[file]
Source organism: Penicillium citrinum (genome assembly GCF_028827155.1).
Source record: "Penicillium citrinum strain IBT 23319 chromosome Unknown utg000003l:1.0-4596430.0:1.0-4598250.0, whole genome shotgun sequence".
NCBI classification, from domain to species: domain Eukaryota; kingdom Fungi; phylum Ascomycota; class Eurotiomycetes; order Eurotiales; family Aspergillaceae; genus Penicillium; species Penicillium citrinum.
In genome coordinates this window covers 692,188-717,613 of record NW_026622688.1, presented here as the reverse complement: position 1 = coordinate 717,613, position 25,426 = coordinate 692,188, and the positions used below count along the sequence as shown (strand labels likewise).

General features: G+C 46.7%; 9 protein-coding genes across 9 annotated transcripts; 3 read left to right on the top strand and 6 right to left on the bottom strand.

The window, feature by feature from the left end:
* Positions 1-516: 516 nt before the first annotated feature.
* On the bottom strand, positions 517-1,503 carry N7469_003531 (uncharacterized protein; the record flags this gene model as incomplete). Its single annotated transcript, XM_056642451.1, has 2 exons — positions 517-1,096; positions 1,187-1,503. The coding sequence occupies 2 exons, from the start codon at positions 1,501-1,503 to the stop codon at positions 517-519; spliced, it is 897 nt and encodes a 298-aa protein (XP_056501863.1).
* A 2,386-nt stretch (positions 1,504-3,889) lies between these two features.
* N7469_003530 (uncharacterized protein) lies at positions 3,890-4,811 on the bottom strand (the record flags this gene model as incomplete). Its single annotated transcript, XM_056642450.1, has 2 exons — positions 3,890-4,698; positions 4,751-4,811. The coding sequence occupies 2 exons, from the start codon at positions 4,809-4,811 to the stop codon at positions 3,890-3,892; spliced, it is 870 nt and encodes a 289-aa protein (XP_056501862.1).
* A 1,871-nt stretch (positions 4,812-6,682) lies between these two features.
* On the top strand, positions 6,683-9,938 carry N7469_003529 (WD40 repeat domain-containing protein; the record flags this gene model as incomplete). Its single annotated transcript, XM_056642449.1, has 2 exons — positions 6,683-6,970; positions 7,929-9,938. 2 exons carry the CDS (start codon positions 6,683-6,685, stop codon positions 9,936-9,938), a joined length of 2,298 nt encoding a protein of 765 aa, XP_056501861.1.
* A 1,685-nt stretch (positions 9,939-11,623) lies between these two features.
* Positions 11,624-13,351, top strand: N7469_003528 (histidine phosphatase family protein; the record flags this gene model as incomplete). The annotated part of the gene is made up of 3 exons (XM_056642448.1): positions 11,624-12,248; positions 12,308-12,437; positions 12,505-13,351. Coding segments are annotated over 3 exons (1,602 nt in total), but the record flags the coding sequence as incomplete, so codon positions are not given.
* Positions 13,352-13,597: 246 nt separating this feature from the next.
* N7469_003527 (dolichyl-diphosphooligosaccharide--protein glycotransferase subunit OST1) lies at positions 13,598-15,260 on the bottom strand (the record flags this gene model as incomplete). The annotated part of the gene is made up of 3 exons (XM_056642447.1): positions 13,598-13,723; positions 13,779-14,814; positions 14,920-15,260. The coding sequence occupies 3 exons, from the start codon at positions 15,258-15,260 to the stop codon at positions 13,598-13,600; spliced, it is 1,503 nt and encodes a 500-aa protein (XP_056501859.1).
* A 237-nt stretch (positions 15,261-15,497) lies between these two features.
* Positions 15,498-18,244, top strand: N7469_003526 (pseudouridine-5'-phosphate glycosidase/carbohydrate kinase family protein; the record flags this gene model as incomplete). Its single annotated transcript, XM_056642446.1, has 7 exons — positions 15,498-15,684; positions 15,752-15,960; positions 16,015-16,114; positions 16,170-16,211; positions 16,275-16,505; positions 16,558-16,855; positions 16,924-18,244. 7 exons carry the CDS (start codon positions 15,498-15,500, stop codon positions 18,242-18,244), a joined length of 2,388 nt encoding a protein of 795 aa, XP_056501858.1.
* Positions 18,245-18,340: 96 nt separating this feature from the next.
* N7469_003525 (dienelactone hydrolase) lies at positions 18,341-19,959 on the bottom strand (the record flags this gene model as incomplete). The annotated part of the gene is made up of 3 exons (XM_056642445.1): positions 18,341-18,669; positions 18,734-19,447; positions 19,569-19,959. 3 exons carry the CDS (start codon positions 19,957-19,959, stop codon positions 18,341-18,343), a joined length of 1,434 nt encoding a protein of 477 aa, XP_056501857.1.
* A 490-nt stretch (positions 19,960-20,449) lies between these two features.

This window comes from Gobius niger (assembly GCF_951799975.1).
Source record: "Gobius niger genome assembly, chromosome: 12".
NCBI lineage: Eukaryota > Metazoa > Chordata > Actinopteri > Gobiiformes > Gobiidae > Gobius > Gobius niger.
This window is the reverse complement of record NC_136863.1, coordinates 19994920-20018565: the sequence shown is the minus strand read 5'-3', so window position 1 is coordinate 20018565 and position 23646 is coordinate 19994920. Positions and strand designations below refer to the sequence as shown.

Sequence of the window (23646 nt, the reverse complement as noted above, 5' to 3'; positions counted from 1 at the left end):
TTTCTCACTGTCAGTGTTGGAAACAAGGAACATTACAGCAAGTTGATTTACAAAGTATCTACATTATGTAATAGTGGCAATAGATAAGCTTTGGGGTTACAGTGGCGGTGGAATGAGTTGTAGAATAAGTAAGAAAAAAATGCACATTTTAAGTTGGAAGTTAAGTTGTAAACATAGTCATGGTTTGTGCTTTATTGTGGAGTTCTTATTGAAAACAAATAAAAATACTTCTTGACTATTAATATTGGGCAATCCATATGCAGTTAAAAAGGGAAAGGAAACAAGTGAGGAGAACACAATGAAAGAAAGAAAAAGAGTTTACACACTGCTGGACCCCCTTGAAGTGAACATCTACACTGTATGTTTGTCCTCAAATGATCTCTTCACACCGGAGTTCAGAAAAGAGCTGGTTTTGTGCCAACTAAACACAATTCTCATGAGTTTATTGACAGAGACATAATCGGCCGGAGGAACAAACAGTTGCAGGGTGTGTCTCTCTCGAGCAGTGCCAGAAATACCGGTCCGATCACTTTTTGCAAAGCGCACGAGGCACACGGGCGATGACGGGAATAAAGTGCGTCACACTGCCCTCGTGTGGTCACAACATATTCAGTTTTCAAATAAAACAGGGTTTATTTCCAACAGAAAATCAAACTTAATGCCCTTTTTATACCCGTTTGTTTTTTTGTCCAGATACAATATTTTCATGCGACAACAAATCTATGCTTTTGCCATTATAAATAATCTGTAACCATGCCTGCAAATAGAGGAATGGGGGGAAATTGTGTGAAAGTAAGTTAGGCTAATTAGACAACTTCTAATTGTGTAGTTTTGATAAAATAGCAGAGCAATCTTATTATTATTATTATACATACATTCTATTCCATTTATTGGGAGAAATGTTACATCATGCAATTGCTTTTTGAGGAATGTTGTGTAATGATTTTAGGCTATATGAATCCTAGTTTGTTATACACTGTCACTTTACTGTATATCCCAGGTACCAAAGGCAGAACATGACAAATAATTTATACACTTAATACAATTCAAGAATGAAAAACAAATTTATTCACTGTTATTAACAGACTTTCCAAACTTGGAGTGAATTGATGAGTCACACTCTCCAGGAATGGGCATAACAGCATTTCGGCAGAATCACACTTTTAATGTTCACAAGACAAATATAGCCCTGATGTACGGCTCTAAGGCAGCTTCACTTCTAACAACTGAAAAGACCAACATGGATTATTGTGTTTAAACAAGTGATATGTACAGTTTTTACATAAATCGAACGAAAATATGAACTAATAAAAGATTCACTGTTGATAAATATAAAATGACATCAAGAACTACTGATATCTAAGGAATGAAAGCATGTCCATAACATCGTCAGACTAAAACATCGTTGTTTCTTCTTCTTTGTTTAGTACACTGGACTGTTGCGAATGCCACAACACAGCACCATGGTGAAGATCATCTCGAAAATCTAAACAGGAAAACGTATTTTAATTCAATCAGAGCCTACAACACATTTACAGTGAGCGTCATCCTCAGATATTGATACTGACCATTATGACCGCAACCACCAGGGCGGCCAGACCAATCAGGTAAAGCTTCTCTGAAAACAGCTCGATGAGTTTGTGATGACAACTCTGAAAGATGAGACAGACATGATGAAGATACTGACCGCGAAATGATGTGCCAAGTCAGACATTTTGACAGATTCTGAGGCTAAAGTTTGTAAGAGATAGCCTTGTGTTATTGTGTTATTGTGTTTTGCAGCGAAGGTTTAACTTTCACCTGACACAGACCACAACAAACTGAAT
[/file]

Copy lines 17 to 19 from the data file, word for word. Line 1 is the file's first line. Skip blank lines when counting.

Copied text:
* A 237-nt stretch (positions 15,261-15,497) lies between these two features.
* Positions 15,498-18,244, top strand: N7469_003526 (pseudouridine-5'-phosphate glycosidase/carbohydrate kinase family protein; the record flags this gene model as incomplete). Its single annotated transcript, XM_056642446.1, has 7 exons — positions 15,498-15,684; positions 15,752-15,960; positions 16,015-16,114; positions 16,170-16,211; positions 16,275-16,505; positions 16,558-16,855; positions 16,924-18,244. 7 exons carry the CDS (start codon positions 15,498-15,500, stop codon positions 18,242-18,244), a joined length of 2,388 nt encoding a protein of 795 aa, XP_056501858.1.
* Positions 18,245-18,340: 96 nt separating this feature from the next.